Avoiding Consistency Exceptions Under Strong Memory Models
Shared-memory languages and systems generally provide weak or undefined semantics for executions with data races. Prior work has proposed memory consistency models that ensure well-defined, easy-to-understand semantics based on region serializability (RS), but the resulting system may throw a consistency exception in the presence of a data race. Consistency exceptions can occur unexpectedly even in well-tested programs, hurting availability and thus limiting the practicality of RS-based memory models.
To our knowledge, this work is the first to consider the problem of availability for memory consistency models that throw consistency exceptions. We first extend existing approaches that enforce RSx, a memory model based on serializability of synchronization-free regions (SFRs), to avoid region conflicts and thus consistency exceptions. These new approaches demonstrate both the potential for and limitations of avoiding consistency exceptions under RSx. To improve availability further, we introduce (1) a new memory model called RIx based on isolation of SFRs and (2) a new approach called Avalon that provides RIx. We demonstrate two variants of Avalon that offer different performance–availability tradeoffs for RIx.
An evaluation on real Java programs shows that this work’s novel approaches are able to reduce consistency exceptions, thereby improving the applicability of strong memory consistency models. Furthermore, the approaches provide compelling points in the performance–availability tradeoff space for memory consistency enforcement. RIx and Avalon thus represent a promising direction for tackling the challenge of availability under strong consistency models that throw consistency exceptions.
Providing Global Snapshot Transactions In SQL Data Warehouse
This work is on supporting global snapshot in SQL Data Warehouse (SQL DW) that allows users to perform consistent reads cross distributed databases. Existing SQL DW supports only read uncommitted isolation level. The goal of this work is to provide SQL DW users the illusion of snapshot isolation as in a standalone SQL Server instance in a distributed environment. We introduce a design based on distributed Multi-versioning Concurrency Control (MVCC) with central time authority. The system has become a feature of Azure SQL DW service.
Relaxed Dependence Tracking for Parallel Runtime Support
Memory access dependence tracking is a fundamental component for building many runtime support systems. Existing forms of runtime support slow programs significantly in order to track (i.e., detect or control) an execution's cross-thread memory access dependences accurately. This paper investigates the potential for runtime support to hide latency introduced by dependence tracking, by tracking dependences in a relaxed way—meaning that not all dependences are tracked accurately. The key challenge in relaxing dependence tracking is to preserve both the program's semantics and the runtime support's guarantees. We present an approach called relaxed tracking (RT) and demonstrate its practicality by building two types of RT-based runtime support. Our evaluation shows that RT hides much of the latency incurred by dependence tracking, although RT-based runtime support incurs costs and complexity in order to handle relaxed dependence information. By demonstrating how to relax dependence tracking to hide latency while preserving correctness, this work shows the potential for addressing a key cost of dependence tracking, thus advancing knowledge in the design of parallel runtime support.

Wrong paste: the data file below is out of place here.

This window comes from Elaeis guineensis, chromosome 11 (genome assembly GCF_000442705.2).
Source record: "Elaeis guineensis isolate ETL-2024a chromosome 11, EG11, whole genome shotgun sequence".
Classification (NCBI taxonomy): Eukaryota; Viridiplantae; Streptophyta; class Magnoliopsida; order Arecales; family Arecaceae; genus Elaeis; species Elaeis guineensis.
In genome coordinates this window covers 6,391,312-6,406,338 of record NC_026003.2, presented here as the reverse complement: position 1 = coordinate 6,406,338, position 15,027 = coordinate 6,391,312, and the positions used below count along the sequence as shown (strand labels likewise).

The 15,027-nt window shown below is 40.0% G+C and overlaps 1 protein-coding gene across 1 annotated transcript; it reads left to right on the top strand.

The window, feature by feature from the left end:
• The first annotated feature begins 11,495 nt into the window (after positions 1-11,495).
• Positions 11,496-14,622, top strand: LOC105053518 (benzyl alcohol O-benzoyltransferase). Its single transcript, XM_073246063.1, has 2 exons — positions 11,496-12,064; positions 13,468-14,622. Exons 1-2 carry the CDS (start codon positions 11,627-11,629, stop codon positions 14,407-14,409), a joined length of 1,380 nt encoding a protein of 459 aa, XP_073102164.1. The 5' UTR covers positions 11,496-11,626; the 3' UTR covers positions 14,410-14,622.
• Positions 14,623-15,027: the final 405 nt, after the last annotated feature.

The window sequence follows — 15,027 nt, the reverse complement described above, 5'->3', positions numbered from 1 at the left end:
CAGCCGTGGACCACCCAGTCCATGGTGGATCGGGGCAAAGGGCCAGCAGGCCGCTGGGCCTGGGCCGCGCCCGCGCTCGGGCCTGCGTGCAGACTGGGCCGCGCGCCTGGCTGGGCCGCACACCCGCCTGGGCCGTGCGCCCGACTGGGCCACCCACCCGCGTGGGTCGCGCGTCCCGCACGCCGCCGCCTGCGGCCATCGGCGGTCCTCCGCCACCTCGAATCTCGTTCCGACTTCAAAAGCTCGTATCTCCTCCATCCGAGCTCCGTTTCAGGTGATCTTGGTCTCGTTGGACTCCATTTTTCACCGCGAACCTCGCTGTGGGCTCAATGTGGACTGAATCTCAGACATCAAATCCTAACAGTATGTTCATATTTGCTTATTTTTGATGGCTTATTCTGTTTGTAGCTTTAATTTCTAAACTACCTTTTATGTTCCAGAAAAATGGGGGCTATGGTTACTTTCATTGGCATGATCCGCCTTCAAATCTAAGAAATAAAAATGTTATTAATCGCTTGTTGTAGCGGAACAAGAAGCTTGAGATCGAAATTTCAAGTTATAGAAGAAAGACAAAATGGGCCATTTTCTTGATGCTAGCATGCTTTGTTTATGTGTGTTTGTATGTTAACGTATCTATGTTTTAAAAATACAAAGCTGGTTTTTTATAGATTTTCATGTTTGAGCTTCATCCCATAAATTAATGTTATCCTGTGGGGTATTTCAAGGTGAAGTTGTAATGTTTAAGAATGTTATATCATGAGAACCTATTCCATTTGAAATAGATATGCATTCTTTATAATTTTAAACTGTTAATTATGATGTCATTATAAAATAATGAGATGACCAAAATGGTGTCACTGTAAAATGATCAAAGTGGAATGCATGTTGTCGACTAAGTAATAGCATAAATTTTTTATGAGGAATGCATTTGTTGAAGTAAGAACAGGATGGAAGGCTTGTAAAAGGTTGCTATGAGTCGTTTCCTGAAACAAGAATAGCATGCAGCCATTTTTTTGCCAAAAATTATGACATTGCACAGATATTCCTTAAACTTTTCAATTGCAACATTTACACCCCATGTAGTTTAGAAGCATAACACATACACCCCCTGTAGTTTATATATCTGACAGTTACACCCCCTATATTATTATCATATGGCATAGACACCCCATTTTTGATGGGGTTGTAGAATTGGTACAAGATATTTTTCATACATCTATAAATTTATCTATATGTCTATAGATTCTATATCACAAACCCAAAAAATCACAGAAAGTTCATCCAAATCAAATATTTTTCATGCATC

Low-Overhead Software Transactional Memory with Progress Guarantees and Strong Semantics
Transactional memory offers a high-level abstraction for writing concurrent programs. Existing software transactional memory systems are impractical because they add high overhead and often provide weak progress guarantees and/or semantics. LarkTM is a new software transactional system. It is fast and provides strong atomicity/isolation. It is significantly faster than DeuceSTM, IntelSTM, and NOrec; scales well; and provides a strong progress guarantees that are not usually found in other systems.
“We believe it has a good potential to impact future Java TM systems.” -- PPoPP 2015 program committee.
Memcached Design on High Performance RDMA Capable Interconnects
In data retrieval and analysis, data lookups can be expensive, and Memcached, which is a distributed memory caching layer, is used to facilitate lookups. Memcached is implemented using traditional BSD sockets, and although socket interface provides portability, it entails additional processing and multiple message copies. Meanwhile, High-Performance Computing (HPC) has adopted advanced interconnects (e.g. InfiniBand, 10 Gigabit Ethernet/iWARP, RoCE) and provides low network latency, high bandwidth, and low CPU overhead. This project provides a novel design of Memcached for RDMA capable networks. It extends the existing open-source Memcached software and makes it RDMA capable.
- Integrated memcached with the INCR communication library for Infiniband
- Benchmarked memcached + InfiniBand with memcached + sockets/10GigE, memcached + sockets/SDP and IPoIB
- Improved Memcached’s latency to retrieve 4KB data size by a factor of four than the latency from using 10GigE , and obtained a factor of six's improvement in throughput.